Every other week in The Coach’s Box, Timothy Thomas explores the various lessons that can be learned from the world of sports.

2023 was full of marquee matchups, controversies, and historic moments. As we look back here in The Coach’s Box, we are reminded by these competitions of how we, The Church, can show our culture the power of unity, acceptance, and perseverance. 

Georgia Bulldogs Win Back-to-Back College Football National Championships (January 9)

While January usually marks the beginning of a new year, seasonally, it signifies the end of a season for college football. The culmination of the 2022-2023 season ended with a national championship title matchup between the defending national champion Georgia Bulldogs and the Texas Christian University Horned Frogs. TCU went into the game as heavily under-favored underdogs, and they did not disappoint. The result was the biggest blowout in college football bowl history as Georgia secured their second title in a row with a 65-7 win.

The disappointing blowout would have implications for how the college football playoff committee (a group of former coaches, players, and laypeople who meet in Grapevine, Texas, every week during the season to analyze teams) would determine which teams deserve to get into the 4-team college playoff versus the teams that earn their way to the playoffs. Nothing should make us more grateful for grace than being reminded you could be judged by a committee panel based on the deservedness or earnestness of your efforts.

First Time Two Black SuperBowl QBs Face-Off: Chiefs Win Super Bowl LVII (February 12)

Philadelphia Eagles quarterback Jalen Hurts and Kansas City Chiefs quarterback Patrick Mahomes made history when their teams faced in Glendale, Arizona, for Super Bowl 52. Though their play was historic and made for an epic NFL Championship game, their heritage, ethnicity, and culture encapsulated the landmark moment. This championship was the first time two teams played for a Super Bowl with two starting quarterbacks who were Black.

The hope is that today’s youth will not see this as such a big deal moving forward, but for a generation of football fans who understand the history of the Black quarterback, this Super Bowl was momentous. Earlier this year, I highlighted the significance of the moment. Please take a minute to read it here.

March Madness: LSU Women’s Basketball Angel Reese vs Iowa’s Caitlin Clark Drama (and Blowback)

Usually, men’s basketball dominates the NCAA College March Madness Basketball Tournament. However, the women’s side generated the more entertaining tournament in 2023. There were many storylines, superstars, and personalities that captivated basketball fans.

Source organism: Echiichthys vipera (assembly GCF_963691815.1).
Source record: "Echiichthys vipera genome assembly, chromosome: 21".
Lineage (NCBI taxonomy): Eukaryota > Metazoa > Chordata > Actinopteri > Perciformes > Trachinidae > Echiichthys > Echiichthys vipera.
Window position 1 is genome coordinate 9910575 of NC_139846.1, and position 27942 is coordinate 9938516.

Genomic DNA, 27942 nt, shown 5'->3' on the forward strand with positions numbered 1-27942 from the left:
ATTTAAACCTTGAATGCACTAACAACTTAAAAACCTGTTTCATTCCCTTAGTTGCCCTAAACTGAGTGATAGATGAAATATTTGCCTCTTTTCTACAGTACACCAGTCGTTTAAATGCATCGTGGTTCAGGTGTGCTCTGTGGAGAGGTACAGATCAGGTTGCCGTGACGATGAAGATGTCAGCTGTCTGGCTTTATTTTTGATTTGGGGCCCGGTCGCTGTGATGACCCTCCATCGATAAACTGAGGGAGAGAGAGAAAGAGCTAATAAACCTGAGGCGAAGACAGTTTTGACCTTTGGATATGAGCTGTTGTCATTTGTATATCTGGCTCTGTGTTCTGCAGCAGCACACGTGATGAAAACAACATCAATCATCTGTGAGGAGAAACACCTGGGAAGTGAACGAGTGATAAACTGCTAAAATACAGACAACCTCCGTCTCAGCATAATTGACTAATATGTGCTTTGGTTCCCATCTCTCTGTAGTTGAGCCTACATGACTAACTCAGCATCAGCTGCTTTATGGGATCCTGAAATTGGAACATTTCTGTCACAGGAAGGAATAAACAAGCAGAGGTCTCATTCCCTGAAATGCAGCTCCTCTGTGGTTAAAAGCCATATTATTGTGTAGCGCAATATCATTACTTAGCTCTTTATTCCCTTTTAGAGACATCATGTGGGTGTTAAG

First, the dominating defending champions South Carolina Gamecocks, led by head coach Dawn Staley and All-American forward Aliyah Boston, looked like a sure bet to repeat a championship. The Gamecocks looked unstoppable until they were stunned by the Iowa University Hawkeyes and their superstar shooting guard, Caitlin Clark, the greatest shooter in women’s college basketball.

The Hawkeyes looked like they had a national title locked up until they ran into Angel Reese and the LSU Tigers in the championship game. The Tigers defeated the Hawkeyes and stirred up controversy on and off the court that made its way to the White House and First Lady Jill Biden. Questions about the double standards of competitiveness in women’s sports, the perceived ethnic and racial double standards, and overall sportsmanship cultivated worthwhile cultural conversations to help us reanalyze how we consume female sports entertainment.

Denver Nuggets Win First NBA Finals Championship (May 12)

Nikola Jokic (aka the Joker) is arguably one of the best basketball players of this era, and his team, the Denver Nuggets, made its mark as one of this decade’s premier teams by winning the organization’s first-ever NBA title. But judging by the demeanor and attitude of Jokic, it’d be hard to guess he ever does anything historic, whether it’s making a no-look, between-the-legs pass, or winning a championship. Jokic approaches everything like a business. His team even had to convince him to stay in Denver to celebrate the championship with the city rather than jetting to his native home in Serbia, where he takes ultimate pleasure in his racehorses. Jokic’s calm and humble demeanor in competitive sports shows young athletes and fans that sports—or anything you do for a job—doesn’t have to be your identity. Ultimately, our identity is in Christ as sons and daughters of the Kingdom of God. Enjoying competition is a glorious addition.

Vegas Golden Knights Win First NHL Stanley Cup (May 13)

The night after the Denver Nuggets secured the organization’s first NBA title, the Las Vegas Golden Knights captured the newly founded organization’s first NHL Stanley Cup Championship. In the infancy of their franchise, the Golden Knights spoiled Nevada hockey fans with grit, determination, and, most of all, depth. 

The main story of the Golden Knights team is how many players could step up to the challenge and have moments to help their team secure victories. In this Associated Press story, they identify depth as “the identity of a champion,” looking back at previous Stanley Cup winners as an example. 

Like so many in sports, the glowing reminder for The Church is that no one is insignificant. Everyone has a role to play in bringing about the glory of God in one another. Where one person may exhibit deficiencies or downfalls, we can rely on the body—or team—to collectively pull together and support one another in love (1 Corinthians 12:27).